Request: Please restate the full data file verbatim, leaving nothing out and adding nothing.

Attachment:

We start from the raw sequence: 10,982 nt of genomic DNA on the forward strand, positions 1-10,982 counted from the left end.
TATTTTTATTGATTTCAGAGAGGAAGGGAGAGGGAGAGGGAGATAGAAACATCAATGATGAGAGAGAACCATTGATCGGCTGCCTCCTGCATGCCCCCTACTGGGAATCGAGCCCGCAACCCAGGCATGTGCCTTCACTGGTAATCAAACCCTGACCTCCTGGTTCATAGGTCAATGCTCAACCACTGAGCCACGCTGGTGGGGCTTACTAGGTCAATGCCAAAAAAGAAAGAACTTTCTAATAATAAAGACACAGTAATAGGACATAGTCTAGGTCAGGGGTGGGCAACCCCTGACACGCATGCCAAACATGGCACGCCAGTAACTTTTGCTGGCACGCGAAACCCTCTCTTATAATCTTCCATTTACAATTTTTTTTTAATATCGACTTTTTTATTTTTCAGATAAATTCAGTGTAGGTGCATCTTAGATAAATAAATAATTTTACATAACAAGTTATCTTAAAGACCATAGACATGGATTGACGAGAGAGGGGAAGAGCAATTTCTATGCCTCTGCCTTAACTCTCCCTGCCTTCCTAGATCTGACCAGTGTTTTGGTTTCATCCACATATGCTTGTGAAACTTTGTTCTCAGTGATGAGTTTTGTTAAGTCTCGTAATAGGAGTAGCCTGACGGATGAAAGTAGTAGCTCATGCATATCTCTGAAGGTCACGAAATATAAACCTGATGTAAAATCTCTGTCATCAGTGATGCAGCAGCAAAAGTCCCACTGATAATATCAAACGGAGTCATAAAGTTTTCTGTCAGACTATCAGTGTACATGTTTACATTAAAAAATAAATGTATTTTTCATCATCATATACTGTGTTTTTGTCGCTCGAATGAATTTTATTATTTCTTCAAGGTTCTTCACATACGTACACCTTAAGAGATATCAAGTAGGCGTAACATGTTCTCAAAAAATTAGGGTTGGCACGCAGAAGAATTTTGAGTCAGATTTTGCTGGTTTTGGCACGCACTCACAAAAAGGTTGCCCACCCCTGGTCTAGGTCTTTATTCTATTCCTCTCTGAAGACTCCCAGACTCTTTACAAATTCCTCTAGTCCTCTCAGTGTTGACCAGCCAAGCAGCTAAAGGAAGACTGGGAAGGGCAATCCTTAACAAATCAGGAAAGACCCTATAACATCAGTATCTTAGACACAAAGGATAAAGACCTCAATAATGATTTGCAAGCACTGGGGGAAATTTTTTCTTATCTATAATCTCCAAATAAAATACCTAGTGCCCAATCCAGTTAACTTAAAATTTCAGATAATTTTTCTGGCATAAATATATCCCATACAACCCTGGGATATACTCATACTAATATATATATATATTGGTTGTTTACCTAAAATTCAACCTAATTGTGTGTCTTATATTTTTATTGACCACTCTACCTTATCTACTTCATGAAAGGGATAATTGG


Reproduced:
We start from the raw sequence: 10,982 nt of genomic DNA on the forward strand, positions 1-10,982 counted from the left end.
TATTTTTATTGATTTCAGAGAGGAAGGGAGAGGGAGAGGGAGATAGAAACATCAATGATGAGAGAGAACCATTGATCGGCTGCCTCCTGCATGCCCCCTACTGGGAATCGAGCCCGCAACCCAGGCATGTGCCTTCACTGGTAATCAAACCCTGACCTCCTGGTTCATAGGTCAATGCTCAACCACTGAGCCACGCTGGTGGGGCTTACTAGGTCAATGCCAAAAAAGAAAGAACTTTCTAATAATAAAGACACAGTAATAGGACATAGTCTAGGTCAGGGGTGGGCAACCCCTGACACGCATGCCAAACATGGCACGCCAGTAACTTTTGCTGGCACGCGAAACCCTCTCTTATAATCTTCCATTTACAATTTTTTTTTAATATCGACTTTTTTATTTTTCAGATAAATTCAGTGTAGGTGCATCTTAGATAAATAAATAATTTTACATAACAAGTTATCTTAAAGACCATAGACATGGATTGACGAGAGAGGGGAAGAGCAATTTCTATGCCTCTGCCTTAACTCTCCCTGCCTTCCTAGATCTGACCAGTGTTTTGGTTTCATCCACATATGCTTGTGAAACTTTGTTCTCAGTGATGAGTTTTGTTAAGTCTCGTAATAGGAGTAGCCTGACGGATGAAAGTAGTAGCTCATGCATATCTCTGAAGGTCACGAAATATAAACCTGATGTAAAATCTCTGTCATCAGTGATGCAGCAGCAAAAGTCCCACTGATAATATCAAACGGAGTCATAAAGTTTTCTGTCAGACTATCAGTGTACATGTTTACATTAAAAAATAAATGTATTTTTCATCATCATATACTGTGTTTTTGTCGCTCGAATGAATTTTATTATTTCTTCAAGGTTCTTCACATACGTACACCTTAAGAGATATCAAGTAGGCGTAACATGTTCTCAAAAAATTAGGGTTGGCACGCAGAAGAATTTTGAGTCAGATTTTGCTGGTTTTGGCACGCACTCACAAAAAGGTTGCCCACCCCTGGTCTAGGTCTTTATTCTATTCCTCTCTGAAGACTCCCAGACTCTTTACAAATTCCTCTAGTCCTCTCAGTGTTGACCAGCCAAGCAGCTAAAGGAAGACTGGGAAGGGCAATCCTTAACAAATCAGGAAAGACCCTATAACATCAGTATCTTAGACACAAAGGATAAAGACCTCAATAATGATTTGCAAGCACTGGGGGAAATTTTTTCTTATCTATAATCTCCAAATAAAATACCTAGTGCCCAATCCAGTTAACTTAAAATTTCAGATAATTTTTCTGGCATAAATATATCCCATACAACCCTGGGATATACTCATACTAATATATATATATATTGGTTGTTTACCTAAAATTCAACCTAATTGTGTGTCTTATATTTTTATTGACCACTCTACCTTATCTACTTCATGAAAGGGATAATTGG